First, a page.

Fan’s painting and artistry

    Imitating Fan Kuan’s “Travelers Among Mountains and Streams” by Dong Qichang
    Imitating Fan Kuan’s ‘Travelers Among Mountains and Streams‘ by Dong Qichang (1555 – 1636 AD), hanging scroll, ink on paper (?) Size (?). National Palace Museum, Taipei. (Image source: National Palace Museum Open Data)

    The Xuanhe Catalogue mentions fifty-eight of Fan’s paintings being in the royal collection. But today, only one exists: Travellers by Streams and Mountains (at the top of this article).

    This is a relatively common situation for paintings from that era. After all, 1000 years is a long time for a painting made on silk to survive.

    The Catalogue gives us great insight into Fan’s artistry.

    [He] enjoyed painting landscapes. He started out studying Li Cheng, but then he had realisation and exclaimed: “In the past, painting methods were based on painters grasping the nature of objects. So, when I learned from these [past] painters, it was not as good as learning from objects themselves. And when I when I learn from the objects themselves, this was not as good as learning from the objects’ inner natures.”

    Xuanhe Catalogue of Paintings, scroll 11

    Soon after this, the Catalogue continues, Fan gave up his current life and headed for the forest mountains. Here, he

    observed gloomy cloud and mist, the wind and moon, shade and the aftermath of rains – difficult to depict scenes that his ink met with his spirit in his brush [to convey]。

    – Ibid.

    Fan’s painting style

    Fan’s surviving landscape painting gives off a powerful and almost overbearing impression. 

    The broad, towering mountains are almost daunting in scale and shape. They block the dominate the scene, blocking the horizon and hanging over the foreground.

    A thin waterfall splits and falls into a mist that rises from the steams that surround the base of the mountains. 

    And in the foreground – emerging from the large trees and rocks – two travellers are leading mules through a clearing.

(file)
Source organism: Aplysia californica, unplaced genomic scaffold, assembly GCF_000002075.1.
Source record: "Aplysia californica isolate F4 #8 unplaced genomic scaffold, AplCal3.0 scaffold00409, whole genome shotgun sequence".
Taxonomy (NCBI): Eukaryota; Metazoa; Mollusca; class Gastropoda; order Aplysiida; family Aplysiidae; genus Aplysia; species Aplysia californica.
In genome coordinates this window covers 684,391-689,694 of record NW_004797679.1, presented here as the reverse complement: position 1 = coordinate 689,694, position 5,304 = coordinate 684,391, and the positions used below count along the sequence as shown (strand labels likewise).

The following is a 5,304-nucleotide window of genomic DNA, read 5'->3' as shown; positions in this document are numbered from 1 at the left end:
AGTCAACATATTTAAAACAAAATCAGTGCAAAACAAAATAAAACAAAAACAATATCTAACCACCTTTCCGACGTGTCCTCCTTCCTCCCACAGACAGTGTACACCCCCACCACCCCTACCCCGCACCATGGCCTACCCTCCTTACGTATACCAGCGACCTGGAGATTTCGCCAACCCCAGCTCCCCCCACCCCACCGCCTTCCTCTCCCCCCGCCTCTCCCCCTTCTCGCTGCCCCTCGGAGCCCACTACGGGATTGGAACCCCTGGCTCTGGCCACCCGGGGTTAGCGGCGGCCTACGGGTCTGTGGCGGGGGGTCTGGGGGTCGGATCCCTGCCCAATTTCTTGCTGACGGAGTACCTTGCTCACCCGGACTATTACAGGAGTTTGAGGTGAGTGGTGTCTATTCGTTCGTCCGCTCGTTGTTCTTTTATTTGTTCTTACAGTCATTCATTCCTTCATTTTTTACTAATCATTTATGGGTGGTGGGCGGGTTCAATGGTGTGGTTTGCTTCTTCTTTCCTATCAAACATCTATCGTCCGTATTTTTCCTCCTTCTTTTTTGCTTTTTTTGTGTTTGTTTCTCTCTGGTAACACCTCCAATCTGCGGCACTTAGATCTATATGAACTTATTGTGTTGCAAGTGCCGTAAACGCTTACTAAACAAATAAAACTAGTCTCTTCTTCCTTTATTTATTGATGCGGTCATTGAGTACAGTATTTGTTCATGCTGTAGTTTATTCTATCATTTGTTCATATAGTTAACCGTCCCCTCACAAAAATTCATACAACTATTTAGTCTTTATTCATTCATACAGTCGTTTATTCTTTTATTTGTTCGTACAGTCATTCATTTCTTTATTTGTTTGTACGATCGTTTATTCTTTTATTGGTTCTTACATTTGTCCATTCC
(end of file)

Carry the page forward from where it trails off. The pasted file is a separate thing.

Detail from Travellers by Streams and Mountains by Fan Kuan
    Detail from Travellers by Streams and Mountains (ca. 1000) by Fan Kuan, hanging scroll, ink on silk, 206.3 x 103.3 cm. National Palace Museum, Taipei. (Image source: Alamy)

    The presence of the small travellers and mules, which is usually noticed after the mountains, reinforces the presence of the mountains.

    Fan Kuan’s contrast with Li Cheng

    a solitary clearing amid peaks by li cheng
    A Solitary Temple amid Clearing Peaks (ca. 960) by Li Cheng, hanging scroll, ink on silk, 111.4 x 56 cm. Nelson-Atkins Museum of Art, Kansas City, Missouri. (Purchase: Nelson Trust). (Image source: Wikipedia Commons)

    It gives a very different impression to that of Li Cheng’s work.

    In fact, the two artists were directly contrasted by the painter Wang Shen (ca. 1048 – ca. 1103 AD) as symbolising different aspects of the state: 

    The civil and the military

    Fan was associated with the military style of painting (heroic, direct, powerful) in contrast to Li being associated with the civil (refined, cultured, subtle).

    This is perhaps slightly ironic, as Li came from an aristocratic background. His Tang dynasty ancestors were much more martial than the Song elite. 

    However, Li himself was a cultured and refined figure, clearly attuned to civil affairs.